Summary: The Blazers, too, much like the Jazz and Nuggets, were a very good team last year that didn’t make significant changes to their core. However, unlike their division rivals, the Blazers should take a step back this year. Jusuf Nurkic, their second-best player, will be out for a significant chunk of the season, and Hassan Whiteside is nowhere close to a true replacement. Similarly, the Blazers lost their two best wings, Aminu and Harkless, and didn’t come close to replacing their services defensively. For the Blazers to maintain their status as a second-tier Western Conference contender, they need young players such as Zach Collins and Anfernee Simons to step up. Of course, as long as the Blazers have Damian Lillard they will be a dangerous offensive team, and they will be in the running for a playoff spot for sure. However, due to their damaged depth, their floor and ceiling just appear to be a bit lower than in years past.

Projected Record: 49-33

Oklahoma City Thunder

Players Added: Shai Gilgeous-Alexander, Chris Paul, Danilo Gallinari, Mike Muscala, Justin Patton

Players Lost: Russell Westbrook, Paul George, Jerami Grant, Raymond Felton, Markieff Morris, Patrick Patterson

Summary: No team shifted identities this summer as much as the Thunder. Longtime franchise player Russell Westbrook is gone, as is his “sidekick” of the past couple seasons, Paul George. Years of playoff disappointments finally came home to roost, as Paul George demanded out, and Westbrook shortly followed suit. However, the Thunder received a massive return for George, with an unprecedented wealth of draft picks coming from the Clippers, as well as an extremely promising young point guard in Shai Gilgeous-Alexander. The Thunder are now set up excellent for the next half-decade, especially if they can flip more of their veterans for draft picks and young players. On the other hand, if Paul, Gallinari, and Steven Adams can remain healthy, and Shai continues to improve, the Thunder could be quite good next season. It all comes down to health. A rough start could lead to a teardown of the team with an active firesale. If the veterans remain healthy, and the Thunder play well, they could possibly make a playoff run. Few teams have as much variance as the Thunder this season, and it will be fascinating to see how their season plays out.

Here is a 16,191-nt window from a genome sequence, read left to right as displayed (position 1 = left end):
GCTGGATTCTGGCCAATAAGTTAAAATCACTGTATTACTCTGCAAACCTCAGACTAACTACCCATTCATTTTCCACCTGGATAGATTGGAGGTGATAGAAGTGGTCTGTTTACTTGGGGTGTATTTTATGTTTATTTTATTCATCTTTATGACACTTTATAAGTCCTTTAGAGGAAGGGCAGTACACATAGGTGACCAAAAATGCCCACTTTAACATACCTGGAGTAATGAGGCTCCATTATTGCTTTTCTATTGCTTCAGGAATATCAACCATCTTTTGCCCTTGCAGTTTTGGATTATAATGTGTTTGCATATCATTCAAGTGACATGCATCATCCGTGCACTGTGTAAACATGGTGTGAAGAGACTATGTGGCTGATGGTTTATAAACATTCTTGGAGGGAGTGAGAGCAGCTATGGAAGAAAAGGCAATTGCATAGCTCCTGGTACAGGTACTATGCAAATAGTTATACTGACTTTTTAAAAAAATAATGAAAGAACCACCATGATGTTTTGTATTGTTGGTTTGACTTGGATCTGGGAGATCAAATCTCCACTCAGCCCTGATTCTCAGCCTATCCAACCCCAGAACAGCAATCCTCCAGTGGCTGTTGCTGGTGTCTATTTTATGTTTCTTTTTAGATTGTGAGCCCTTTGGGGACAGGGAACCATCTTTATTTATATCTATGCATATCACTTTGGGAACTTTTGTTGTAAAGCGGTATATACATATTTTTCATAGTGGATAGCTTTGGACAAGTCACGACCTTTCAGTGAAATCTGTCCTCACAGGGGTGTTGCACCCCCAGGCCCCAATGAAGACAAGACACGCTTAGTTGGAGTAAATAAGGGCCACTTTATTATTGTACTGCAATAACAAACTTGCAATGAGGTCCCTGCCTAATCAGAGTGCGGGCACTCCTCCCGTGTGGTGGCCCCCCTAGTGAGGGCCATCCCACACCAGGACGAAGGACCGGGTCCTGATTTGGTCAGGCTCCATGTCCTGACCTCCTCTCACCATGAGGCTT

Projected Record: 38-44

Minnesota Timberwolves

Players Added: Jarrett Culver, Jaylen Nowell, Ty Wallace, Noah Vonleh, Jake Layman, Shabazz Napier, Traveon Graham

Players Lost: Tyus Jones, Dario Saric, Derrick Rose, Taj Gibson, Anthony Tolliver, Jerryd Bayless, Luol Deng

Summary: This summer, the Wolves finally moved on from the inglorious Tom Thibodeau era. The dual coach/exec was fired in the middle of last season, but the veterans he brought in remained until July, when they moved elsewhere at last. The Wolves can now build a younger core around superstar big man Karl-Anthony Towns, headlined by 6th pick in the 2019 NBA Draft, Jarrett Culver. Culver was my #2 prospect in the draft, a do-it-all wing who can fit seamlessly into any team offensively or defensively, and provides defense and ball-handling next to Towns. The largest question facing the Wolves is what to do with Andrew Wiggins, whose career has stagnated, but whose salary has not. The Wolves apparently believe in Wiggins, but that could also be a publicity tactic to boost his trade value. Regardless, the Wolves don’t have a second star next to Towns yet, nor do they really even have a reliable core around him past a few players (Robert Covington, Jeff Teague). They are a young, fun squad with one of the greatest offensive forces in the NBA today, but are a year or two away from doing much of anything, barring a seismic leap from Towns, Wiggins, or Culver.

Projected Record: 35-47